Pain Medicine and Management: Just the Facts. Wallace MS, Staats PS, eds. New York: McGraw-Hill, 2004. ISBN 0-07-14118-28. 379 pages, $54.95.
Subspecialty certification in pain management is now available for diplomats of the anesthesiology, neurology, physical medicine and rehabilitation, and psychiatry boards. Pain Medicine and Management: Just the Facts is a text designed to prepare the reader for taking the certification exam. This 379-page study guide consists of 70 chapters presented in an easy to read format to assist in examination preparation and to function as a quick reference for evaluating painful conditions. The index is well laid out with major topics and subtopics listed. The bulleted format makes reading this text easy, but at times limits the completeness of the chapters. One weakness of this text is that there is not an abundance of figures. In particular, several image-guided interventional techniques are described in a stepwise fashion in table format without helpful figures. As with any compilation text, there are several areas of overlap among the sections, but these just serve as reinforcement of the various processes outlined, which is beneficial in a study aide.
The text is divided into nine sections ranging from test preparation, through patient evaluation and treatment to evaluation of disability. Section I is a single chapter devoted to test preparation and planning. It provides a brief content outline of the Pain Medicine Certification Examination Content Outline of the American Board of Anesthesiology and touches on general study techniques.
Section II provides a succinct review of the physiology of nociceptive and neuropathic pain and is especially complete in its presentation. Section III reviews the evaluation of the pain patient from history and physical examination through diagnostic testing. The chapters describing electromyography, nerve conduction studies, and quantitative sensory testing will be of particular benefit to the anesthesia-based pain physician, who might not perform such diagnostic testing in his or her practice, yet is responsible for such knowledge in the certification examination.
Analgesic pharmacology is discussed in section IV. In addition to the typical systemic analgesics, sodium and calcium channel antagonists and various other analgesic adjuncts are included within this section. The use of tables to present the properties of these medications provides a quick reference guide for clinical situations. While published before the controversy that has enveloped COX-2 inhibitors, the authors do mention the higher incidence of serious cardiovascular events with rofecoxib.
Section V reviews management techniques of acute pain, including patient-controlled analgesia, regional anesthetic techniques, and continuous perineural catheters. Tables describing dosing guides and side effect profiles are included. This section includes examples of standing orders from the author’s institution that aid in establishing an acute pain service. Of particular benefit are the intrathecal analgesic algorithms and the discussion of the potential complications.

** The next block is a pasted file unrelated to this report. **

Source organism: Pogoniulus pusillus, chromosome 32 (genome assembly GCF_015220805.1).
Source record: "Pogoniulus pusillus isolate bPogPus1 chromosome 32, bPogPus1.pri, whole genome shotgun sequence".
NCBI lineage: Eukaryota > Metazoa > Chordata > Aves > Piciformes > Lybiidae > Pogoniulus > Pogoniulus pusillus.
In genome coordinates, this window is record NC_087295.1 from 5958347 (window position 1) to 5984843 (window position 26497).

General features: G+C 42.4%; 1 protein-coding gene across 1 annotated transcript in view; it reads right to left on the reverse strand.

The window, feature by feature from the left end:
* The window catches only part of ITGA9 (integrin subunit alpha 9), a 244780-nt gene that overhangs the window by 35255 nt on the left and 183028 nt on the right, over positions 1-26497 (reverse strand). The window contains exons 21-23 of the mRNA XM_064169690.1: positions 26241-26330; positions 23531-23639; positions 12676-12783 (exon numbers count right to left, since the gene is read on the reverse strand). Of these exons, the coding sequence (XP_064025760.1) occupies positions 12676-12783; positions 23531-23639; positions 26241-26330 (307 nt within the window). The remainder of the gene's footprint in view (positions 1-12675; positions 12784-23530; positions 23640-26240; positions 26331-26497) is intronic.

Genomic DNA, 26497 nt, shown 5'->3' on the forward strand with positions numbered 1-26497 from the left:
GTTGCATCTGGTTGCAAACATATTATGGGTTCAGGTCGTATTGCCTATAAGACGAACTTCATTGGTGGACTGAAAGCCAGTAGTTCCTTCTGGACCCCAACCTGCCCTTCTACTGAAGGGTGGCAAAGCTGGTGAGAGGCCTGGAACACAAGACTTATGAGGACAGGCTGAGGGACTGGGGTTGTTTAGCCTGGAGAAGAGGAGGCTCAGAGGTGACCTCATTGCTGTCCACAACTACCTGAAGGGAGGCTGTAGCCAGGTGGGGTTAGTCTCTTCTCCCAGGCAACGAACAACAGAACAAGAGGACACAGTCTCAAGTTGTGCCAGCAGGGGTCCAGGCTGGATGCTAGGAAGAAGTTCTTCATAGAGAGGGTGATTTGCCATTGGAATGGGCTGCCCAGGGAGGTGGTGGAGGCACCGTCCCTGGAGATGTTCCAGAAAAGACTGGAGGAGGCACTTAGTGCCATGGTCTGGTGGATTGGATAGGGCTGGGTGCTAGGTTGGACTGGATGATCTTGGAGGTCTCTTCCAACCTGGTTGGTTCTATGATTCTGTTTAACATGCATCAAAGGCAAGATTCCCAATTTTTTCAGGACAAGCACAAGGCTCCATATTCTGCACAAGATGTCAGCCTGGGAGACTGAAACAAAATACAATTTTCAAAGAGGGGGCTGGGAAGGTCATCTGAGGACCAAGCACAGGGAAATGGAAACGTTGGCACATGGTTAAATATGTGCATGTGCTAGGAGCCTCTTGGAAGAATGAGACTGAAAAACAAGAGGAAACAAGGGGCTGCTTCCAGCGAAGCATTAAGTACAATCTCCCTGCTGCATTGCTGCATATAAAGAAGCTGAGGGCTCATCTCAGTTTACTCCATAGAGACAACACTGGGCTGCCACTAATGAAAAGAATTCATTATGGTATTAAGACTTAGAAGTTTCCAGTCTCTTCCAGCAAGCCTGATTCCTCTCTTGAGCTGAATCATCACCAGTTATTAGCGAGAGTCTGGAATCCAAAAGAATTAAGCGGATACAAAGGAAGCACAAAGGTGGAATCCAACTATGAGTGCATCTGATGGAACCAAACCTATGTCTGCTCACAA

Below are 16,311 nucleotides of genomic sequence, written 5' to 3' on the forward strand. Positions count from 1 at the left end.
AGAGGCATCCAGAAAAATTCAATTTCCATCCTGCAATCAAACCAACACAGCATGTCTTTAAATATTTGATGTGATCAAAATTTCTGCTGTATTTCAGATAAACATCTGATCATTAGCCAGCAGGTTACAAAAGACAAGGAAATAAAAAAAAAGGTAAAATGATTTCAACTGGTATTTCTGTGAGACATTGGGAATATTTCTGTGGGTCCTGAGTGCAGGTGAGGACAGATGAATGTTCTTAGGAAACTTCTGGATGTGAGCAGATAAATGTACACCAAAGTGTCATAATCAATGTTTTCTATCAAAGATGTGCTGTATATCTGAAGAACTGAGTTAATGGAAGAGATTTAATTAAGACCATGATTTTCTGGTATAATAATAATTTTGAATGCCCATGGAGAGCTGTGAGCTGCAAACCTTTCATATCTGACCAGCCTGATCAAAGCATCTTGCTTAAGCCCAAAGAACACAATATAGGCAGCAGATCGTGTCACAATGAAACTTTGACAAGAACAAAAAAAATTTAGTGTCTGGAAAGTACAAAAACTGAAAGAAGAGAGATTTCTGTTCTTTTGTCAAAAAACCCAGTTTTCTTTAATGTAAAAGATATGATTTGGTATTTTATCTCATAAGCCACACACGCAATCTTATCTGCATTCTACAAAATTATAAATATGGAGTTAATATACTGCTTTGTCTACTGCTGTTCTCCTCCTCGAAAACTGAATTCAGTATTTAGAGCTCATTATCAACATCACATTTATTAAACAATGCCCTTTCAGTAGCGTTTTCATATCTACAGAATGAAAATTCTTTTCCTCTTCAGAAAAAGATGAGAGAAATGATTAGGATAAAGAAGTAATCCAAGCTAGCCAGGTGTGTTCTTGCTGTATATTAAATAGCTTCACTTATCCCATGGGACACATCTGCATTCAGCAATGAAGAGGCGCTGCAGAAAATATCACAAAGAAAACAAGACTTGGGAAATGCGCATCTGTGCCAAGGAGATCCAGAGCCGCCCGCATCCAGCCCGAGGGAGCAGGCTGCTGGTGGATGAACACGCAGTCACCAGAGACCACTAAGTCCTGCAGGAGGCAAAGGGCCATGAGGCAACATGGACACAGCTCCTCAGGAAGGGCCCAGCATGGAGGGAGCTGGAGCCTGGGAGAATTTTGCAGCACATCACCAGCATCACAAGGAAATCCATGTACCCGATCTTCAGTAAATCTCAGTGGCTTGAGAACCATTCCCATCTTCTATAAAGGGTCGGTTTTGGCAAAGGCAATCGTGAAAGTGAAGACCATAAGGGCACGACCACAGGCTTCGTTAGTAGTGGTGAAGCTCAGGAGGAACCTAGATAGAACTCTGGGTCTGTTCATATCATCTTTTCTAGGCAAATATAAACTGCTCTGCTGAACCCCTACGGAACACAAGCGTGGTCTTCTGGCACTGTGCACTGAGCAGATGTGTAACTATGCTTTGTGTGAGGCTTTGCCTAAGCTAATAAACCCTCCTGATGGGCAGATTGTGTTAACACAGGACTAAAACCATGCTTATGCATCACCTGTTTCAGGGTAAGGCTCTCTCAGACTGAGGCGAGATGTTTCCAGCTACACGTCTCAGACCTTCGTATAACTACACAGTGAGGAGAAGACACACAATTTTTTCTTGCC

Section VI is dedicated to regional pain syndromes, with reviews of diagnostic strategies and therapeutic option for pain syndromes on an anatomic basis. The authors again have used both algorithms and tables to facilitate reviewing the differential diagnosis of the regional pain syndromes. These representations are especially beneficial in the chapters describing headache and abdominal and pelvic pain. However, the tables occasionally have too much information, which may prompt the reader to skip or merely glance at the text.
Section VII is devoted to chronic pain management. These chapters outline diagnostic feature and therapeutic options for pain states related to cancer, complex regional pain syndrome, and fibromyalgia. In addition to reviewing interventional techniques, discussion of biopsychosocial factors and physical therapy approaches to chronic pain syndrome are presented. With up to 15% of the certification examination covering topics of pain in the geriatric, pediatric, and pregnant populations, these chapters are of particular interest.
Section VIII describes special techniques in pain management, including neurolytic and ablative procedures. Chapters on complementary and alternative medicine, acupuncture, and prolotherapy are discussed. This is another area where the anesthesia-based pain management physician would benefit significantly in exam preparation, as these topics are not generally covered. Also this section discusses some of the controversial pain topics, including discography, intradiscal electrothermal annuloplasty, nucleoplasty, and lysis of adhesion. Each topic is presented with minimal bias and with supporting literature. The inclusion of the various neurosurgical techniques of pain management is likely solely for academic and test preparatory reasons, as it is unlikely that anyone sitting for the pain management certification examination would be performing these procedures.
Section IX pertains to disability evaluation. The most significant part of this chapter provides a foundation for using the guides of the American Medical Association to impairment and disability, as well as describing some of the issues surrounding return to work. There is a chapter reviewing medical and legal evaluations, which are often excluded from interventional pain management texts.
In summary, Pain Medicine and Management: Just the Facts is a comprehensive evidenced-based review text suitable for the certification examination. Independent of the reader’s medical discipline or training level, this text provides a foundation for the multispecialty approach to pain management.